Neutrophil subsets in animal models of inflammation and cancer
Friday 15 January 2016
Recently, neutrophils have been described to play a role in the pathogenesis of various human diseases such as cardiovascular disease, cancer, auto-immune diseases and allergy. Linked to these conditions, several neutrophil subsets have been newly described such as low-density granulocytes, granulocytic myeloid-derived suppressor cells (G-MDSC), tumor-associated neutrophils (TAN), and hypersegmented neutrophils. These subsets have altered phenotypes and can have either pro- or anti-inflammatory functionalities, which we are just starting to unravel. The ability to steer neutrophil function, activation or localization would be beneficial for many diseases. The treatment of cancer would likely benefit from targeting only the pro-tumor neutrophil subset as opposed to all neutrophils. In contrast, the treatment of asthma would greatly benefit from targeting only the pro-inflammatory neutrophil subset. But the basic knowledge on the timing, localization or even origin of neutrophil subsets is lacking, because we cannot easily sample human tissues. To aid our understanding, we also want to follow these different neutrophil subsets in animal models. We have been working with acute models such as LPS challenged mice and mice with trauma as well as chronic models such as cancer. We think it is important to understand whether neutrophil subsets observed upon inflammation are the same throughout the range of inflammatory disorders. If they have a different phenotype and/or function for different types of disorders, that would be highly relevant for designing new therapies. In this project we want to investigate whether acute and chronic inflammation can also induce/ recruit neutrophil subsets in mice with similar functionalities as found in human. If so, their presence, recirculation and functionality can be studied in multiple relevant organs. In this research project we will combine data of healthy mice, mice with acute inflammation and mice with chronic inflammation, to help us understand why and when different neutrophil subsets are developed and recruited. In the different mouse models, you will isolate neutrophils and perform ex vivo assays to determine the inflammatory profile and performance of key functions (e.g. migration, killing, T cell interactions). Understanding how and where the different neutrophil subsets arise in inflammatory conditions and what mechanisms underlie their function is essential to determine their role in disease and to establish potential treatment options. Redirection of immune responses has an enormous societal and scientific relevance as inflammation-associated diseases (including cardiovascular disease, cancer, auto-immunity and allergy) are associated with major pathology and morbidity.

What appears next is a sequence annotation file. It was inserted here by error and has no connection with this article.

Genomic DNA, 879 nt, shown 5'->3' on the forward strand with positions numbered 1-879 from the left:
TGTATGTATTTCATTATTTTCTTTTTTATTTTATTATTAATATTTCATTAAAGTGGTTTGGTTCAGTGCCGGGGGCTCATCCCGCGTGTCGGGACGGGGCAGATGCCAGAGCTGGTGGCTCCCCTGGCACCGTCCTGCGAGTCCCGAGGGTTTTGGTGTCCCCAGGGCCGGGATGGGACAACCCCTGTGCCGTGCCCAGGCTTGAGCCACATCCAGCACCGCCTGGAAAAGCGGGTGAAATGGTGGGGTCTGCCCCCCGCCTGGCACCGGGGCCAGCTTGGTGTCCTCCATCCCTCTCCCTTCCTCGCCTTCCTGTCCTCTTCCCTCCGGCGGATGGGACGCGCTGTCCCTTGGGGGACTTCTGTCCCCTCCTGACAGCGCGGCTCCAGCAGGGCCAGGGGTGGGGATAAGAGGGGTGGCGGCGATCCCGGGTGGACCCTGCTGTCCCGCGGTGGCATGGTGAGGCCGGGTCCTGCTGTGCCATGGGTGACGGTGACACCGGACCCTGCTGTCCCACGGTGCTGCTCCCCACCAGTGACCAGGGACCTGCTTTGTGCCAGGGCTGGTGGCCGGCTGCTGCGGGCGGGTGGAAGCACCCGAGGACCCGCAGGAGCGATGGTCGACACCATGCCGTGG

FACS, (confocal) microscopy, isolation of lymphocytes and phagocytes from peripheral blood, cell culture, functional assays ex vivo, in vivo animal experiments, two-photon intravital microscopy
6 or 9 months
Dr. Nienke Vrisekoop N.Vrisekoop@umcutrecht.nl
Prof. Dr. Leo Koenderman L.Koenderman@umcutrecht.nl